I had never heard that expression before.

PS - the building really did flood during a nor'easter in 1992 and again on national tv during hurricane Sandy. Perhaps she was prescient.

by Anonymousreply 15505/19/2013

I second R120

by Anonymousreply 15605/19/2013

[quote] Make" gets (mis)used a lot. Older people still "make" their birthdays ("I'll make 80 this July!"), and old people who grew up around Cajuns still say "make dodo" for "go to sleep."

My partner's family says "make" for going to the bathroom. "Do you have to make?" (usually to a child). "Take the dog out, he needs to make!"

They also "make a party" instead of having a party or throwing a party ("Let's make him a party! Come on, we're making a party!") and they "take" a haircut. When the city was going to cut a tree down they kept saying, "When are they going to throw down that tree? They should've thrown that tree down by now. Yeah, I'm gonna call them and remind them they have to throw that down."

by Anonymousreply 15705/19/2013

Load of old codswallop (rubbish)

Bob's your uncle! (there you go!)

Get your skates on! (make haste!)

Feet like puddings... (cankles)

by Anonymousreply 15805/19/2013

My 80 year old father says "Holy Mackerel" a lot.

by Anonymousreply 15905/19/2013

"I hope you're not sore with me for saying that."

by Anonymousreply 16005/19/2013

"That's a bunch of malarkey!"

I think it should make a comeback.

by Anonymousreply 16105/19/2013

My mom would often say I seemed to be at sixes and sevens when I was restless.

by Anonymousreply 16205/19/2013

Penny for your thoughts.

by Anonymousreply 16305/19/2013

The living end...

He/ she is SWELL


Listen here, SISTER...

Portagee (instead of Portuguese)

Eyetalian (instead of Italian)

by Anonymousreply 16405/19/2013


by Anonymousreply 16505/19/2013

My Grandma does pronounces Hawaii as Ha=waw=ya

by Anonymousreply 16605/19/2013

Jeepers, R165; I didn't realize that "golly" had gone out of style.

by Anonymousreply 16705/19/2013

Older people use a term that has disappeared from the American vocabulary....Honor.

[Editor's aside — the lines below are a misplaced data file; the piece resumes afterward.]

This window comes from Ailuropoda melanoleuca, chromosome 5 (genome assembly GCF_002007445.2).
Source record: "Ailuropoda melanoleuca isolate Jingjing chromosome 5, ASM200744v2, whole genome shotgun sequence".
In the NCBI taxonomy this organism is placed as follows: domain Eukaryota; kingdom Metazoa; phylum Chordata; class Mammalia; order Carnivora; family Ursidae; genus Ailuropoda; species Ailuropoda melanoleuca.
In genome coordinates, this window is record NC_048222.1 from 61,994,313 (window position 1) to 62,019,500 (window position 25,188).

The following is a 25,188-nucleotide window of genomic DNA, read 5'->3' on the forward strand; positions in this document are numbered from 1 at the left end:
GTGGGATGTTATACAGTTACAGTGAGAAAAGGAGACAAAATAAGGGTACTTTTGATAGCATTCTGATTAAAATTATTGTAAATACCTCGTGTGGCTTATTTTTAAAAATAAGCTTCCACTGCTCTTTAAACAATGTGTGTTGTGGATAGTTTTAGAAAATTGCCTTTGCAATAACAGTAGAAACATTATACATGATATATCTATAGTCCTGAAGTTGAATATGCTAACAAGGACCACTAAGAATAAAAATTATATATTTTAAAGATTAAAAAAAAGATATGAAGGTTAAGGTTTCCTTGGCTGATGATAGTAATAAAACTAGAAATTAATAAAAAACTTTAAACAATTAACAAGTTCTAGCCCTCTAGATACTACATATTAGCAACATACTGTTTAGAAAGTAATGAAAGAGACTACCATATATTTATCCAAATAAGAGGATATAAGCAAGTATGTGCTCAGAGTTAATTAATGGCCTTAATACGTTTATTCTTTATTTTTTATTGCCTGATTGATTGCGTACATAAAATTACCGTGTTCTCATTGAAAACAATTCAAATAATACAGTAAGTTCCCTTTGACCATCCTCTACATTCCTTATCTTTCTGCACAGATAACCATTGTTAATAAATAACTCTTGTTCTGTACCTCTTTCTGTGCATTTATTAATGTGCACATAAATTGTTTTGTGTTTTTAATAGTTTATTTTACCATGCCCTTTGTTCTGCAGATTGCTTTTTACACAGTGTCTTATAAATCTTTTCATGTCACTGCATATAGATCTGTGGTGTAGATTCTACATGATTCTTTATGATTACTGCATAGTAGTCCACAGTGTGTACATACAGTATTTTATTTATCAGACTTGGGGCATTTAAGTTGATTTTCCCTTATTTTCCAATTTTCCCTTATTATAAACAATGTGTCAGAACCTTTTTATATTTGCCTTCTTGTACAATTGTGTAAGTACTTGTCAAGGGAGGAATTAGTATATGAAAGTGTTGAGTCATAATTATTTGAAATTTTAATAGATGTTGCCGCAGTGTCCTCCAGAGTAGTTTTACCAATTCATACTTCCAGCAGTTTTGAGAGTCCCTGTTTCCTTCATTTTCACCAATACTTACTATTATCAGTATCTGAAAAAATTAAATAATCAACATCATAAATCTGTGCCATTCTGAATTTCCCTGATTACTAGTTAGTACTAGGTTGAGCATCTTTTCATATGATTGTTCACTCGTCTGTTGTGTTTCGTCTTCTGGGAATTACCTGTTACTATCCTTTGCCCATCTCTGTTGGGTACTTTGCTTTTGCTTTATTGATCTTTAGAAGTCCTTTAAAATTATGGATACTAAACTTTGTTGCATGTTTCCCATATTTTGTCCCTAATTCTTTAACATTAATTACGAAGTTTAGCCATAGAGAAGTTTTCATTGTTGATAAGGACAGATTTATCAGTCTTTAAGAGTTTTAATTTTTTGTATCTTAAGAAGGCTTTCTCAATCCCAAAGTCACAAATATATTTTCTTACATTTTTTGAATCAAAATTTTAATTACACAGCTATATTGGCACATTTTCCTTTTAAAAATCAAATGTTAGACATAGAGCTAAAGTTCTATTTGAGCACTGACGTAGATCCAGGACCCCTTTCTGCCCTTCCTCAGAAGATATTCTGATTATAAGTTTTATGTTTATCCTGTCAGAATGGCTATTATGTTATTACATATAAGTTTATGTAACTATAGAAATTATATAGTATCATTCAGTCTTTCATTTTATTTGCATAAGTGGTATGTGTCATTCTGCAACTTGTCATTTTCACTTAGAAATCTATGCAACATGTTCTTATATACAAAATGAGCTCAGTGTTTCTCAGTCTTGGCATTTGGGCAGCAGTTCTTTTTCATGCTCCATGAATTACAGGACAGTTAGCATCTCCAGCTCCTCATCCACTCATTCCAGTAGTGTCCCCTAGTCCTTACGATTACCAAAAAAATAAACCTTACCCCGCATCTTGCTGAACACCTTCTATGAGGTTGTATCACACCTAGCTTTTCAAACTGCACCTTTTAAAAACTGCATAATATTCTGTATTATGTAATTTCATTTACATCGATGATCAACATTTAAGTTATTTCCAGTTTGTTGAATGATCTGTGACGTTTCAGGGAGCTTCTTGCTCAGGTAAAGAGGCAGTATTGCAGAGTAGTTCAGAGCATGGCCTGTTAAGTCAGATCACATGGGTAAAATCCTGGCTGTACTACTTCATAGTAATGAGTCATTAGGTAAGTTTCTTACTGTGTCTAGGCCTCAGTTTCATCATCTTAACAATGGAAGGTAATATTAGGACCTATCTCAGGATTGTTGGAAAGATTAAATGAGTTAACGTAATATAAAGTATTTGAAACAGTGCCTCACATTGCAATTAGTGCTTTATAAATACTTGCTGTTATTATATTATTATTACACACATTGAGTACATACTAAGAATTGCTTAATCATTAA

by Anonymousreply 16805/19/2013

Eyetalian food.

by Anonymousreply 16905/19/2013

Jumpin' Jehosaphat!

by Anonymousreply 17005/19/2013

Good one r166. I've heard Toyota pronounced as Ty-ota more than once over the years.

by Anonymousreply 17105/19/2013

The clicker means TV remote.

by Anonymousreply 17205/19/2013

When I was in elementary school the library had a book of plays students could put on for their class. It was really outdated, from the early 1960s. In one play, somebody suggests that a girl do sonething she doesnt wsnt to do and she says, "Well, I like that!"

I couldnt figure it out. She said she liked it, but then it seemed like she didn't. I'd never heard anyone say, 'Well, I like that!" when they didn't like it. I later heard an old person say it.

by Anonymousreply 17305/19/2013

In my house, "Where's the thing?" means tv remote.

by Anonymousreply 17405/19/2013

My ex-partner's mother often says "That rots my slats" or "That freezes my slats" when she's annoyed, which we changed to "That rots my frozen slats"

His father used to use the word "Israelites" for Jewish people until we got him to stop. It took a while.

Also "Horseshit!" (spoken with a strong Maine accent, as in "haw-shit")

The toilet was called "the stool" as in, "After you use the stool, make sure you jiggle the handle."

by Anonymousreply 17505/19/2013

Smack my Bitch Up

by Anonymousreply 17605/19/2013

I love female equivalents:







Except for actress, all seem to have fallen out of use. Even actress is fading, at the SAG awards there's always that opening sequence with Jodie Foster or Susan Sarandon or other annoying actresses declaring themselves to be "actors". Poetess sounds romantic. I think of Grecian robes and wind-swept cliffs.

by Anonymousreply 17705/19/2013

r120, "how do you do" makes no sense. How do you do WHAT? "Hello" or "Hi" is much better.

r159, yours makes no sense either.

by Anonymousreply 17805/19/2013